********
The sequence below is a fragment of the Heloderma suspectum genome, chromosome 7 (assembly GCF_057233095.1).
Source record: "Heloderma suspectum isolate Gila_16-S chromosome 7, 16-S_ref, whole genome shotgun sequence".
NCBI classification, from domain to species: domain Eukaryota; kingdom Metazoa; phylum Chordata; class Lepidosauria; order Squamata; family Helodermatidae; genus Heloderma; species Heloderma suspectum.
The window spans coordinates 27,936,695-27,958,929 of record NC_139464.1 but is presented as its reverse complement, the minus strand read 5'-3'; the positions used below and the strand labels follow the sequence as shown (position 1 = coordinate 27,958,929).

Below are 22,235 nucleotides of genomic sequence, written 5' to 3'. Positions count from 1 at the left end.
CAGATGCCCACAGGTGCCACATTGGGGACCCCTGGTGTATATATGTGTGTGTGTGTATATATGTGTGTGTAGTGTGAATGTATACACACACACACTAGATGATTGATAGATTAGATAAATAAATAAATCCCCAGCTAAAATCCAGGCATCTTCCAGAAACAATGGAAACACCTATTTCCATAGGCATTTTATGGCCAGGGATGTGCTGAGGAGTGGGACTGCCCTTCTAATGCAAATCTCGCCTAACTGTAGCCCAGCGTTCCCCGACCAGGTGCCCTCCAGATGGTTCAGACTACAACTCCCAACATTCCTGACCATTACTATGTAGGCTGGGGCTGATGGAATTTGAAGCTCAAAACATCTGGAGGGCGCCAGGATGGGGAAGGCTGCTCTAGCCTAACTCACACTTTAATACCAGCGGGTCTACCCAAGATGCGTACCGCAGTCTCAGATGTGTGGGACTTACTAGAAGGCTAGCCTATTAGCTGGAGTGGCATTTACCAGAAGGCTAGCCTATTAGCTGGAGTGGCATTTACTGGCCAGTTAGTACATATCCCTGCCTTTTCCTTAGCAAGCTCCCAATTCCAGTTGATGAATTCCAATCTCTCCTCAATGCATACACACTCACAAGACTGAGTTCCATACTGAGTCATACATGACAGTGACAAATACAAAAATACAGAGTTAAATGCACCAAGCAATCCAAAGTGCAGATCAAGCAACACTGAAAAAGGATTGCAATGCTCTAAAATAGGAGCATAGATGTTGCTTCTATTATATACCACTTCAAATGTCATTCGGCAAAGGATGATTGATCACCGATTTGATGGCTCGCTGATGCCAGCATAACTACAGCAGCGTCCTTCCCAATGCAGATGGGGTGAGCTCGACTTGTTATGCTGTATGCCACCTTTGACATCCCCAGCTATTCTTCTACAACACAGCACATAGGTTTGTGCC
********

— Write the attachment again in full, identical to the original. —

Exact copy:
The sequence below is a fragment of the Heloderma suspectum genome, chromosome 7 (assembly GCF_057233095.1).
Source record: "Heloderma suspectum isolate Gila_16-S chromosome 7, 16-S_ref, whole genome shotgun sequence".
NCBI classification, from domain to species: domain Eukaryota; kingdom Metazoa; phylum Chordata; class Lepidosauria; order Squamata; family Helodermatidae; genus Heloderma; species Heloderma suspectum.
The window spans coordinates 27,936,695-27,958,929 of record NC_139464.1 but is presented as its reverse complement, the minus strand read 5'-3'; the positions used below and the strand labels follow the sequence as shown (position 1 = coordinate 27,958,929).

Below are 22,235 nucleotides of genomic sequence, written 5' to 3'. Positions count from 1 at the left end.
CAGATGCCCACAGGTGCCACATTGGGGACCCCTGGTGTATATATGTGTGTGTGTGTATATATGTGTGTGTAGTGTGAATGTATACACACACACACTAGATGATTGATAGATTAGATAAATAAATAAATCCCCAGCTAAAATCCAGGCATCTTCCAGAAACAATGGAAACACCTATTTCCATAGGCATTTTATGGCCAGGGATGTGCTGAGGAGTGGGACTGCCCTTCTAATGCAAATCTCGCCTAACTGTAGCCCAGCGTTCCCCGACCAGGTGCCCTCCAGATGGTTCAGACTACAACTCCCAACATTCCTGACCATTACTATGTAGGCTGGGGCTGATGGAATTTGAAGCTCAAAACATCTGGAGGGCGCCAGGATGGGGAAGGCTGCTCTAGCCTAACTCACACTTTAATACCAGCGGGTCTACCCAAGATGCGTACCGCAGTCTCAGATGTGTGGGACTTACTAGAAGGCTAGCCTATTAGCTGGAGTGGCATTTACCAGAAGGCTAGCCTATTAGCTGGAGTGGCATTTACTGGCCAGTTAGTACATATCCCTGCCTTTTCCTTAGCAAGCTCCCAATTCCAGTTGATGAATTCCAATCTCTCCTCAATGCATACACACTCACAAGACTGAGTTCCATACTGAGTCATACATGACAGTGACAAATACAAAAATACAGAGTTAAATGCACCAAGCAATCCAAAGTGCAGATCAAGCAACACTGAAAAAGGATTGCAATGCTCTAAAATAGGAGCATAGATGTTGCTTCTATTATATACCACTTCAAATGTCATTCGGCAAAGGATGATTGATCACCGATTTGATGGCTCGCTGATGCCAGCATAACTACAGCAGCGTCCTTCCCAATGCAGATGGGGTGAGCTCGACTTGTTATGCTGTATGCCACCTTTGACATCCCCAGCTATTCTTCTACAACACAGCACATAGGTTTGTGCC